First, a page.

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The Feast of the Gods. From the Tour: The Feast of the Gods Object 1 of 2 The Mythological Subject The ribald theme comes from The Feasts (Fasti), a long classical poem by Ovid that recounts the origins of many ancient Roman rites and festivals. Ovid (43 B.C. –A.D. 17), describing a banquet given by the god of wine, mentioned an incident that embarrassed Priapus, god of virility. The beautiful nymph Lotis, shown reclining at the far right, was lulled to sleep by wine. Priapus, overcome by lust, seized the opportunity to take advantage of her and is portrayed bending forward to lift her skirt.

The ass stands next to Silenus, a woodland deity who used the beast to carry firewood. Reading from left to right, the principal figures are: Silenus, a woodland god attended by his donkey Bacchus, the infant god of wine crowned with grape leaves Silvanus, an old forest god wearing a wreath of pine needles Mercury, the messenger of the gods carrying his caduceus or herald's staff The Three Painters The Alabaster Chamber. File:Nude self-portrait by Albrecht Dürer.jpg. Albrecht Dürer: Melencolia I (43.106.1) On-line gallery. In this moral work, the triumph of Death over mundane things is symbolized by a large army of skeletons razing the Earth.

The background is a barren landscape in which scenes of destruction are still taking place. In the foreground, Death leads his armies from his reddish horse, destroying the world of the living. The latter are led to an enormous coffin with no hope for salvation. All of the social institutions are included in this composition and neither power nor devotion can save them. This painting depicts a customary theme in medieval literature: the dance of Death, which was frequently used by Northern artists.

This painting belonged to Queen Isabel Farnesio and was at the La Granja Palace in 1745. The Mysteries of Hieronymus Bosch. Hieronymous Bosch - The complete works. Bosch's "The Garden of Earthly Delights"- Panel 1 HD. BOO-GLEECH. Written by Jonathan Wojcik October 27: Things from Bosch's Garden of Earthly Delights! For our third and final look at Bosch's monsters this October, we dive into his single most iconic piece, the "Hell" panel of his three-panel The Garden of Earthly Delights, which, with a good enough computer, you can view online in staggeringly high resolution.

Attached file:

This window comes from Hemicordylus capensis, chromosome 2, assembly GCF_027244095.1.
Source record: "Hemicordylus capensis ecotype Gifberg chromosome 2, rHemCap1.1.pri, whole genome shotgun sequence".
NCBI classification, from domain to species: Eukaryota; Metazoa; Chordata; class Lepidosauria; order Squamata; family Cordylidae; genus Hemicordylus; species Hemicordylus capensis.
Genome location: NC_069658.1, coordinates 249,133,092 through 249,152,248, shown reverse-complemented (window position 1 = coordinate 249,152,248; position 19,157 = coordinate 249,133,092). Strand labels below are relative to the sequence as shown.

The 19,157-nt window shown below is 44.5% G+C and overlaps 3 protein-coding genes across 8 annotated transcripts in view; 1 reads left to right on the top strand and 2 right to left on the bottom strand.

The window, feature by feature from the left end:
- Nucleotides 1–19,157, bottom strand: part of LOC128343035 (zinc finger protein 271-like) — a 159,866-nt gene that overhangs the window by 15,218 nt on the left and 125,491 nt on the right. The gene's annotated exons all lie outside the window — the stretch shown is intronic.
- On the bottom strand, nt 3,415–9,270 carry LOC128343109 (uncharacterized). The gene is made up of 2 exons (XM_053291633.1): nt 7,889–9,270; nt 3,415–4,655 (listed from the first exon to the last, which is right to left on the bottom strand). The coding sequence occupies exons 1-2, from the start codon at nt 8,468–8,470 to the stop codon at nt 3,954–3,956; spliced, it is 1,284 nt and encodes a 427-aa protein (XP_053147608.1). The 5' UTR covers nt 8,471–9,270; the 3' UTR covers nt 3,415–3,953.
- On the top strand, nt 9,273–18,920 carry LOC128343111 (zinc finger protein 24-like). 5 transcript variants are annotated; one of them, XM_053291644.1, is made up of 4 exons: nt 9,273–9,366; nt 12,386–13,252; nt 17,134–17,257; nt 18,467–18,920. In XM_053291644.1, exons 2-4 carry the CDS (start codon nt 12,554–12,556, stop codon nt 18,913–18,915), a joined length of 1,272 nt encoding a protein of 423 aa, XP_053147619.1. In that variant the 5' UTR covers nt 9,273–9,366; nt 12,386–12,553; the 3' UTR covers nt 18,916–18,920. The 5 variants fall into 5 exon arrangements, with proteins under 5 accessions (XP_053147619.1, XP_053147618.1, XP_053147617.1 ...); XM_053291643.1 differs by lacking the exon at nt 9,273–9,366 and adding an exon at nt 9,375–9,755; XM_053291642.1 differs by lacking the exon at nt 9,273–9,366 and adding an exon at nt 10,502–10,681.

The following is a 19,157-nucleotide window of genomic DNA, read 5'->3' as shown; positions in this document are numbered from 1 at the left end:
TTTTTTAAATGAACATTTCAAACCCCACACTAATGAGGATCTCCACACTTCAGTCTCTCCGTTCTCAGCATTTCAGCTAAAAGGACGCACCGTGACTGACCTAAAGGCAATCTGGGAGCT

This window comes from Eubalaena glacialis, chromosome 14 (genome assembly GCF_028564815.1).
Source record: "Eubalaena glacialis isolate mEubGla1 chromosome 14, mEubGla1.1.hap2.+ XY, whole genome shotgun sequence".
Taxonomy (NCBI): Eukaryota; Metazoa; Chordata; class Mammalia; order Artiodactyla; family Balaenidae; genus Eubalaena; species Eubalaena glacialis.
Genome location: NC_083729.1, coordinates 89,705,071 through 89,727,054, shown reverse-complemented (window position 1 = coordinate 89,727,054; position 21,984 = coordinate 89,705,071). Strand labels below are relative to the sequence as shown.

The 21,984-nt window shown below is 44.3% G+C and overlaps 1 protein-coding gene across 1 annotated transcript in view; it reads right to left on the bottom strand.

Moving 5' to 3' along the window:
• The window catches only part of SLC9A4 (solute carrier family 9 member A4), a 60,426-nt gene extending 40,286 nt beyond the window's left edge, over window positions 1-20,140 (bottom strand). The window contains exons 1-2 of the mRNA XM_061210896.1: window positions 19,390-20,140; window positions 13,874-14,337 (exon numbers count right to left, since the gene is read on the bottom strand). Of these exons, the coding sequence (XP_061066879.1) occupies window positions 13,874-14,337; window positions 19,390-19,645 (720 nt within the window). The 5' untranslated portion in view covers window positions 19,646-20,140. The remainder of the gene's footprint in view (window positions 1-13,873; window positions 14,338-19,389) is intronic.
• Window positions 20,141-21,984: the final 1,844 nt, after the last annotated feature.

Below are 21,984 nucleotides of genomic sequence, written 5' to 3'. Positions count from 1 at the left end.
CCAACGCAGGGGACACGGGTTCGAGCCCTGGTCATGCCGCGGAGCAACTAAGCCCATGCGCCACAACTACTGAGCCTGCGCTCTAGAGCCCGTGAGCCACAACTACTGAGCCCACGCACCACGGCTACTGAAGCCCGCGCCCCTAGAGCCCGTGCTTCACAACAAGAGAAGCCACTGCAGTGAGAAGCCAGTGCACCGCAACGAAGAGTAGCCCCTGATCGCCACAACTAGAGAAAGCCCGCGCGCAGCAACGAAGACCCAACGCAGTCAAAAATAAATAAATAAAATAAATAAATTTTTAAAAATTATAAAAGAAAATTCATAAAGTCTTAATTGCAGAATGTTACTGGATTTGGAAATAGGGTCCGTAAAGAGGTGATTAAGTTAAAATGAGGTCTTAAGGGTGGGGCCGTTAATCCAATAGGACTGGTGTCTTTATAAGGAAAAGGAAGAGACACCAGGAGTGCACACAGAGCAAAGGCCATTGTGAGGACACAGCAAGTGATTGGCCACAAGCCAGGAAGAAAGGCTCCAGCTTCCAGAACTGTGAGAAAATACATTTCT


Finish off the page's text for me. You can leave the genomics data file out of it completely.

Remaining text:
This is the painting Bosch's name is immediately linked with and widely regarded as his master work, his Mona Lisa. The Ear Machine While I always interpreted this as some kind of vehicle, it's just as likely a huge demon in its own right, consistenting of nothing but a giant knife and giant ears. Bosch Himself Yes, this giant boat-footed, tree-legged egg man is Bosch's own self-portrait, looking fairly pleased to have a wild party in his shattered body cavity. Lucifer Sinister Rabbit-man Froggy Love One of my favorite details in the painting is also one of its smallest. Pond Skater Hey, another demon bird with ice skates!

Ravenous Rat-dogs The Pond. Rogier van der Weyden. Van der Weyden never signed any of his paintings, leaving subsequent art historians to piece together his body of work in the manner of super-sleuths. Works that have been attributed to him are difficult to date precisely, and scholars cannot agree on one chronology for his paintings.